Why not? One reason is that a spike in prices is not inflation any more than a stretch of rain is Noah's flood. It's no surprise that prices in May were appreciably higher than a year earlier — when much of the economy was shut down because of the pandemic.

Prices will keep going up as life continues to return to normal and Americans rush to spend money on all the things they missed because of COVID-19. Lingering supply chain snarls will put additional pressure on prices. But this should be a one-time phenomenon. Inflation is not inflation unless it persists over months and years.

Another reason for optimism is that even when it was trying to raise the inflation rate, during and after the Great Recession, the Federal Reserve found it remained stubbornly low. The central bank's monetary expansion should have brought about the higher inflation it sought. But it didn't — suggesting that something has changed about the connection between the money supply and consumer prices.

Back then, conservative critics forecast an outbreak of inflation caused by easy money and excessive federal spending. In 2009, economist Arthur Laffer wrote, "We can expect rapidly rising prices and much, much higher interest rates over the next four or five years." Sen. Rand Paul (R-KY) said Americans should be "prepared to carry money to the grocery store in a wheelbarrow."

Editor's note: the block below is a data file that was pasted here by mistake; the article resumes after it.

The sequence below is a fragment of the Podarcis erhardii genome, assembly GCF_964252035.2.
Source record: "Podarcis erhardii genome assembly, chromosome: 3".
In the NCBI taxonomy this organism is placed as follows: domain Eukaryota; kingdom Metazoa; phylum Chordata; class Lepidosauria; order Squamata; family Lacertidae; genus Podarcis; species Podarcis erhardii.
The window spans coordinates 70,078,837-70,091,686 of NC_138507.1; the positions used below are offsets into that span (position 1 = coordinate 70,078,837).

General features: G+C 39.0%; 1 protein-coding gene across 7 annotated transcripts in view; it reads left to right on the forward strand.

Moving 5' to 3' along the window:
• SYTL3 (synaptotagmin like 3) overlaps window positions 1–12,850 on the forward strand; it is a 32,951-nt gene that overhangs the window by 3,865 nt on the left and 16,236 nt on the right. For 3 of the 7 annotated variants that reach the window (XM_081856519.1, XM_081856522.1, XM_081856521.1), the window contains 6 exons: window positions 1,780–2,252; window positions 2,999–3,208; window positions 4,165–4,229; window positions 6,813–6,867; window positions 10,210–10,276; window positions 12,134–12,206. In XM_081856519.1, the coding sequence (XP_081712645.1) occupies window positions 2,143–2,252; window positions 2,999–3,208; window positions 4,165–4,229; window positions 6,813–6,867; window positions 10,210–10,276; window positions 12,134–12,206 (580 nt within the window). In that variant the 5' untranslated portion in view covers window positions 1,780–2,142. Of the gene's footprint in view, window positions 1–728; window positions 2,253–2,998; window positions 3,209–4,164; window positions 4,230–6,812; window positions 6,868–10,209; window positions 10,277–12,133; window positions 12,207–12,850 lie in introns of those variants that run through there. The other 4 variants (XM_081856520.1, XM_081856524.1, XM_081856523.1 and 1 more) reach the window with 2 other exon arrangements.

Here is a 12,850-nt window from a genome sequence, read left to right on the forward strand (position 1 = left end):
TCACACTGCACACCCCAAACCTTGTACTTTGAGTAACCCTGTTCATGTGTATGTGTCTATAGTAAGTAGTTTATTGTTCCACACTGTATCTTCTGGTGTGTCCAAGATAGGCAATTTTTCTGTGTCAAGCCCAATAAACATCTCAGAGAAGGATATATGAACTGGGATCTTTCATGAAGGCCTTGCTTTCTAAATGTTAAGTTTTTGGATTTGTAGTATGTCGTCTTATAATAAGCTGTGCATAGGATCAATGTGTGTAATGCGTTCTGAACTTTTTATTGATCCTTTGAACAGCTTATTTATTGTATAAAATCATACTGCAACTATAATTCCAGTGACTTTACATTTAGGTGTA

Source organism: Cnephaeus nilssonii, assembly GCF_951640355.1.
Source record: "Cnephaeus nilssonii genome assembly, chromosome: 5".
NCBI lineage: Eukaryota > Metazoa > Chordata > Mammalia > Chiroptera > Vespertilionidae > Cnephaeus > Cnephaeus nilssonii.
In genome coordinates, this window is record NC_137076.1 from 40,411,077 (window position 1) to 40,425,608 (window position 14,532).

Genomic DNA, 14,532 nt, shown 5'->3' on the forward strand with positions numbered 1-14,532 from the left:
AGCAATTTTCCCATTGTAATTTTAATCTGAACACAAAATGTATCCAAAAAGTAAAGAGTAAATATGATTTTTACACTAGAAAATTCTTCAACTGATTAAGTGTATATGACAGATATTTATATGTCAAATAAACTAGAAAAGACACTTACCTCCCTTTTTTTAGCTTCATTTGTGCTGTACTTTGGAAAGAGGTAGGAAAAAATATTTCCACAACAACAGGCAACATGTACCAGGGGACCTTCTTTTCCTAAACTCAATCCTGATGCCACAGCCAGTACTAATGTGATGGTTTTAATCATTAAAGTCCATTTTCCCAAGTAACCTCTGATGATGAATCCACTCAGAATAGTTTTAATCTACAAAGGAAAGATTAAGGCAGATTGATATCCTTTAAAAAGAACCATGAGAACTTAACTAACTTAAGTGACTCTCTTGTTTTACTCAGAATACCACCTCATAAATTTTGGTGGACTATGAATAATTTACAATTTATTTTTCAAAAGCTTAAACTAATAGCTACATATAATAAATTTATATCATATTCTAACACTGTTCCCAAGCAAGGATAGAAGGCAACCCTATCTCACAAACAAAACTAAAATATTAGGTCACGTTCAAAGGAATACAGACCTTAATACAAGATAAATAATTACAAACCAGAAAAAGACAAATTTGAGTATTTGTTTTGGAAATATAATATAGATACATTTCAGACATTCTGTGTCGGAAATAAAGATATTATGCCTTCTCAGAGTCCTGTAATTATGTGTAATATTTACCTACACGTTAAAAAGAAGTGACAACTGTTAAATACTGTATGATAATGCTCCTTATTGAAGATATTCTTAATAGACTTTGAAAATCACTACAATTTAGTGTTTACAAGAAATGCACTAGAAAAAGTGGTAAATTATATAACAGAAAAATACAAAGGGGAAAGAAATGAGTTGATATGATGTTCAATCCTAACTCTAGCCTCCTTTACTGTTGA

Let's hope their hallucinations have subsided. If those policies didn't cause inflation then, they may not cause it now. Stable prices have become the intractable norm over the past quarter-century, for reasons we don't fully understand. Loose fiscal and monetary policies don't seem to matter the way they once did.

One danger is that the recent price increases will fuel inflationary expectations, prompting businesses to raise prices and workers to demand higher wages, setting off a self-perpetuating upward spiral. But what inflationary expectations are we talking about?

Data compiled by the Federal Reserve Bank of St. Louis indicate that, as of June 10, the expected inflation rate over the next five years is just 2.23 percent. Interest rates on 30-year mortgages have fallen below three percent, compared with nearly five percent in 2018.

Given their performance over the past 13 years, it's not unreasonable to believe that the Federal Reserve officials who set monetary policy actually know what they're doing. When the pandemic hit, the economy was well into the longest peacetime expansion ever — and inflation was still subdued.

Fed Chairman Jerome Powell and his colleagues have earned the benefit of the doubt. They haven't forgotten the trauma of the 1970s, and they don't want to go down in history as the people who brought it back.

When prices jump, vigilance against inflation is entirely justified. But we should also watch out for false alarms.

Steve Chapman blogs at http://www.chicagotribune.com/news/opinion/chapman. Follow him on Twitter @SteveChapman13 or at https://www.facebook.com/stevechapman13. To find out more about Steve Chapman and read features by other Creators Syndicate writers and cartoonists, visit the Creators Syndicate website at www.creators.com.